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Mass Media, Modernity, and Development: Arab States of the Gulf, by Fayad E. Kazan. Foreword by Frederick Frey. pages, maps, tables, figures.
Table of contents
- The Crisis of Citizenship in the Arab World
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- Mass Media, Modernity, and Development by Fayad E. Kazan - Praeger - ABC-CLIO
The purpose of this study is to analyze the role WANA might play in the emerging new world order and its possible identity as a political space. This is not a new topic in Middle Eastern studies. However, most of them focus on current problems in international relations in the region and do not analyze the place of the region in the global system of international relations. In Russia, the tendency towards studying Middle Eastern issues in relation to global political trends has emerged only recently. In my article, After Postmodernism: Middle Eastern Dimension of One Trend Kuznetsov, , I outlined some general guidelines for studying correlations between the ongoing changes in the Middle East and global political transformations defined as the end of post-modernity.
Those ideas were further considered in a paper co-authored with I. Zvyagelskaya Statehood in the Middle East.
The Crisis of Citizenship in the Arab World
Global Trends and Their Regional Realization, Zvyagelskaya compares the impact of global development trends on political processes in the two regions Zvyagelskaya, Political scientists V. Naumkin and V. Baranovsky, who wrote the foreword to the collective work, The Middle East in the Changing Global Context, focused on both specific features of global mega trends in the Middle East and on the formation of distinct regional trends that largely determine the international environment within the region Naumkin, Baranovskiy, et al.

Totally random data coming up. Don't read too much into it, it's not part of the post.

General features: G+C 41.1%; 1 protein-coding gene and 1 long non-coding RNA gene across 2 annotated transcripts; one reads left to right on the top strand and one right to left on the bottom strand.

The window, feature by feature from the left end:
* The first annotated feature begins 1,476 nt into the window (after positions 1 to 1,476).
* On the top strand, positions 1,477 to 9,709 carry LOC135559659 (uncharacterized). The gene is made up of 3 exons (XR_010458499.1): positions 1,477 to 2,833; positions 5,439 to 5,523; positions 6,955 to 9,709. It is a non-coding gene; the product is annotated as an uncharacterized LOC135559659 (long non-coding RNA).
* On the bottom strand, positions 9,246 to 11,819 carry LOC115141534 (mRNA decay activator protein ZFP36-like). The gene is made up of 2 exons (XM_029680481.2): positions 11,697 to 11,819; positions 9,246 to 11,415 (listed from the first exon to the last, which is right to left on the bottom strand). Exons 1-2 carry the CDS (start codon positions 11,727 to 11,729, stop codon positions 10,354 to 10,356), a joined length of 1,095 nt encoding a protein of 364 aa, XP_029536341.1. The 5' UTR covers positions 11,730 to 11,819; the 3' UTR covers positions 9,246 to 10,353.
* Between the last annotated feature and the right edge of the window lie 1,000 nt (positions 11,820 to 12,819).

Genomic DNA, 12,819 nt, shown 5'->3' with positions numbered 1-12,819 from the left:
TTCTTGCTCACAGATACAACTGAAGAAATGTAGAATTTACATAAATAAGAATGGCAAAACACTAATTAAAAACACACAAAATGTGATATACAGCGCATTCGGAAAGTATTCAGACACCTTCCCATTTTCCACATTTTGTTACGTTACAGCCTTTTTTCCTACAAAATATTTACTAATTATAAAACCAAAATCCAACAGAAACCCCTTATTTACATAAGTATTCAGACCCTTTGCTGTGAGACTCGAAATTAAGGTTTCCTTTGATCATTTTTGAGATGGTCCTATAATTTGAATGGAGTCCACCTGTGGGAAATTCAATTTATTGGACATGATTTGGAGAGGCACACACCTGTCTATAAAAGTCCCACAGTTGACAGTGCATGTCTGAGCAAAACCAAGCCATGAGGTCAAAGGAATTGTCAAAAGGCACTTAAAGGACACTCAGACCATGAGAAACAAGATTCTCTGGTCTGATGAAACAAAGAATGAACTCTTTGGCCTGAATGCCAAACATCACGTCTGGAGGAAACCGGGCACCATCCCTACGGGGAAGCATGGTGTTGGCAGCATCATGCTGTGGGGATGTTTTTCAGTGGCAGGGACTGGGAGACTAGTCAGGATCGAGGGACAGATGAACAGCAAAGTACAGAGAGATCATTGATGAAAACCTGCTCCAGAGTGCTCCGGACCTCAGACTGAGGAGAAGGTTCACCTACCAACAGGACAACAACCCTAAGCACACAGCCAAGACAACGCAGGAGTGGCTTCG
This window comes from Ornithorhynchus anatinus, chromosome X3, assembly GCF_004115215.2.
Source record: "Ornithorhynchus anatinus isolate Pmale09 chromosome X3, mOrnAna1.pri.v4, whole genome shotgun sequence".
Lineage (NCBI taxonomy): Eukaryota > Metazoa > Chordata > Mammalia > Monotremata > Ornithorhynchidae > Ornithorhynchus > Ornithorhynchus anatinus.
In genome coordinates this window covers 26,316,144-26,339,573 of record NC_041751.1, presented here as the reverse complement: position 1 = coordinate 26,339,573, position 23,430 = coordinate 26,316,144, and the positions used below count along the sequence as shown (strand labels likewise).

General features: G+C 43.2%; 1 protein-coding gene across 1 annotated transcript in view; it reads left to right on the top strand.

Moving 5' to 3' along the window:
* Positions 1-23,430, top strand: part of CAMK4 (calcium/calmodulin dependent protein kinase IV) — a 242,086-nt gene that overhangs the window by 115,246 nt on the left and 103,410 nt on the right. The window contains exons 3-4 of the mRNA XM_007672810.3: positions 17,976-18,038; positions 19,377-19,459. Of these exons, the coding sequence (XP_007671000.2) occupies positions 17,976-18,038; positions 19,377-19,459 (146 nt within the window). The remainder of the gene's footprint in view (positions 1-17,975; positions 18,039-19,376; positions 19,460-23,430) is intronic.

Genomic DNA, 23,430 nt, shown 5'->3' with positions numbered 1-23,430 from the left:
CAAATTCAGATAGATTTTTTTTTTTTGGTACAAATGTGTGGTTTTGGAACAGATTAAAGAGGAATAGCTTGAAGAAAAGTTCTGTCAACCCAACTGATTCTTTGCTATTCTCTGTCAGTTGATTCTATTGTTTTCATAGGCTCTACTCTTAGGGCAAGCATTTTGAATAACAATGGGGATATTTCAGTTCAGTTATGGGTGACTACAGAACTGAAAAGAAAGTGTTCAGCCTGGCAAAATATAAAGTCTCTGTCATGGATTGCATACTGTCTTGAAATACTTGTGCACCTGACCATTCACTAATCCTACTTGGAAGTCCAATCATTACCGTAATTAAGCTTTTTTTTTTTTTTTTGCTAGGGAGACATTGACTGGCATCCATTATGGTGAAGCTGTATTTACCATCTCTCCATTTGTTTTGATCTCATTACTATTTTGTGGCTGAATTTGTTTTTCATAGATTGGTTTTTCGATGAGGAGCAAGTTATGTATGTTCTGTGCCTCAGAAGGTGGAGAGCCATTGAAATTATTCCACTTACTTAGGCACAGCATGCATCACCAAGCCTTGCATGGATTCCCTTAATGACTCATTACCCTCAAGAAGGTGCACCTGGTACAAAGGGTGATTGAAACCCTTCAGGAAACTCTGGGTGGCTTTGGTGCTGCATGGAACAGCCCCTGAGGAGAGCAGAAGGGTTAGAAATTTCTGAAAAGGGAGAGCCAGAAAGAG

Some political analysts study the possibility of reorganizing the political space in WANA by using the world historical experience of international relations. It has become quite popular to look for global but essentially European historical analogues of the current situation in the region. Sazak and L. Kamel , on the one hand, and B. Simms, M. Axworthy and P. Among the various works addressing these issues, some recent ones deserve special mention: The Idea of the Muslim World.
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Naumkin , V. Baranovsky , L.
Fituni and I. Abramova I will return to their ideas in the sections below, but first it is necessary to determine the key points to be considered:. In this article I will use the definition proposed by Russian expert A. First expressed in international studies in the early s essentially after the collapse of the bipolar system of relations, views have become quite widespread recently that the world order is in crisis and critically unstable, and that the efficiency of international institutions is declining and losing public trust Lapkin, , p.